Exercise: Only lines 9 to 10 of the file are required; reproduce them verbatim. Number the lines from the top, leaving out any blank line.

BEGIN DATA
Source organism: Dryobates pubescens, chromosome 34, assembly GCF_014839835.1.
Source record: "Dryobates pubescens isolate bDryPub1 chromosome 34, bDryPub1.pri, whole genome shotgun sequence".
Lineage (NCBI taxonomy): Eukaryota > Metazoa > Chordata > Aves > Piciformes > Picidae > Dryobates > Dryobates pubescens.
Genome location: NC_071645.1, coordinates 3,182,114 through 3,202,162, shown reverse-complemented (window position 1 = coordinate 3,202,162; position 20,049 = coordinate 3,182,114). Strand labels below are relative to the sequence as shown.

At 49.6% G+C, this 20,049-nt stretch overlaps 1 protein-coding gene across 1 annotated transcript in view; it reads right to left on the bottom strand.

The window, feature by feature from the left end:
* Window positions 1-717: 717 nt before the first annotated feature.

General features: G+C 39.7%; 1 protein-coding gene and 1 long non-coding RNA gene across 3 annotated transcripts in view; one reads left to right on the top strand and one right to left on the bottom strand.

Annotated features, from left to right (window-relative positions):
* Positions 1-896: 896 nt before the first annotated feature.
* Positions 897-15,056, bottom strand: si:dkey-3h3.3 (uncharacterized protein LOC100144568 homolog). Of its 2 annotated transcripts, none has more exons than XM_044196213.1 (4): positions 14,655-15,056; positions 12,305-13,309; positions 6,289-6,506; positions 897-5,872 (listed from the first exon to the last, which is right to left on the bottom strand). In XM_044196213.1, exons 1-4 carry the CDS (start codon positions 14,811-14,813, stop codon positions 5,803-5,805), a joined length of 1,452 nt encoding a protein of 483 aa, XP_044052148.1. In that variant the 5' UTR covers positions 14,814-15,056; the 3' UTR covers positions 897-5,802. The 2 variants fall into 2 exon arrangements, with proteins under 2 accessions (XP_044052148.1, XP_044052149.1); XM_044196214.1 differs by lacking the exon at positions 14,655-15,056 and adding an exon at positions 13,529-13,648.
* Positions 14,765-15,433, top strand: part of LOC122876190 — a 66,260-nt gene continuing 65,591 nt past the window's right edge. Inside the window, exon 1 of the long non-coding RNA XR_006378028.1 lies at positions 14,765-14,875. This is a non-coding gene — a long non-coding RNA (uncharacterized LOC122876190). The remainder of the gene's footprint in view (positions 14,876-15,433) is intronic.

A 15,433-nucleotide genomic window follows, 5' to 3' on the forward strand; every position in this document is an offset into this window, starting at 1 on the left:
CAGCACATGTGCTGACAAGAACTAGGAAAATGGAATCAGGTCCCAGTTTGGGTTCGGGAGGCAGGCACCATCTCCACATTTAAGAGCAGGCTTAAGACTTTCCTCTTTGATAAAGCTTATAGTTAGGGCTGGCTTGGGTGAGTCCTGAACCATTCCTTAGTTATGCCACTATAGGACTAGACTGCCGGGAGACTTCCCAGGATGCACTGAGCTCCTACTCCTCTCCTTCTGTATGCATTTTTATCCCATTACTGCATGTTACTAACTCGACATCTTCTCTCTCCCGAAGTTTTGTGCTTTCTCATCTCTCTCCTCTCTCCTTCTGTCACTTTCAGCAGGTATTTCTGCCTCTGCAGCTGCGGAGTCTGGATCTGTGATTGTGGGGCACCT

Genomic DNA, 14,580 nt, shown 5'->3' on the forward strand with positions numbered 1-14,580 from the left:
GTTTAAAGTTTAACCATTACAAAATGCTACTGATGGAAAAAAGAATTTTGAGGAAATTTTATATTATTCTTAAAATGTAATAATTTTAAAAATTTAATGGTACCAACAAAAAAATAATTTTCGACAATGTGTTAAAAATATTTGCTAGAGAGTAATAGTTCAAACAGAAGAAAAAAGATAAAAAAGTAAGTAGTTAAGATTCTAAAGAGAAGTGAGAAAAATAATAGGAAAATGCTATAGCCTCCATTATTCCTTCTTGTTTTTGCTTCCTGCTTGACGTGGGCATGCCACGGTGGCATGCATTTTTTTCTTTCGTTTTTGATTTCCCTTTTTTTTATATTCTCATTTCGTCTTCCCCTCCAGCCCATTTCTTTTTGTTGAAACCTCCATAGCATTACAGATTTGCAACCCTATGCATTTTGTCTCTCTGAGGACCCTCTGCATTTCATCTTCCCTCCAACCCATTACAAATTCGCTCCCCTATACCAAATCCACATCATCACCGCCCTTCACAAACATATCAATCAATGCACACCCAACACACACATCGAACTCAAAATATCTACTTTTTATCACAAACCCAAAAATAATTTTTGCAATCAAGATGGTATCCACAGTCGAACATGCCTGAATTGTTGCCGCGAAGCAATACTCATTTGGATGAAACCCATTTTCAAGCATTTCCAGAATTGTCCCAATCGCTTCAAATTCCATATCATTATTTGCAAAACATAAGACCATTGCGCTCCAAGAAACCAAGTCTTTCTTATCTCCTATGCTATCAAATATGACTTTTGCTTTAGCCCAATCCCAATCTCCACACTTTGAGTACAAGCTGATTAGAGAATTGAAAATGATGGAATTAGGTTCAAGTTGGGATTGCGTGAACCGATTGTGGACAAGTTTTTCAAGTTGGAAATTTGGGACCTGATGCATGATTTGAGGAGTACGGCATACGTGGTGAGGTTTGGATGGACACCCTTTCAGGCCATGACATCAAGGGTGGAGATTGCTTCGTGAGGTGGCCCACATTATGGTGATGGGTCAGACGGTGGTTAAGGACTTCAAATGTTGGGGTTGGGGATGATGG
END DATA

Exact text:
Annotated features, from left to right (window-relative positions):
* Positions 1-896: 896 nt before the first annotated feature.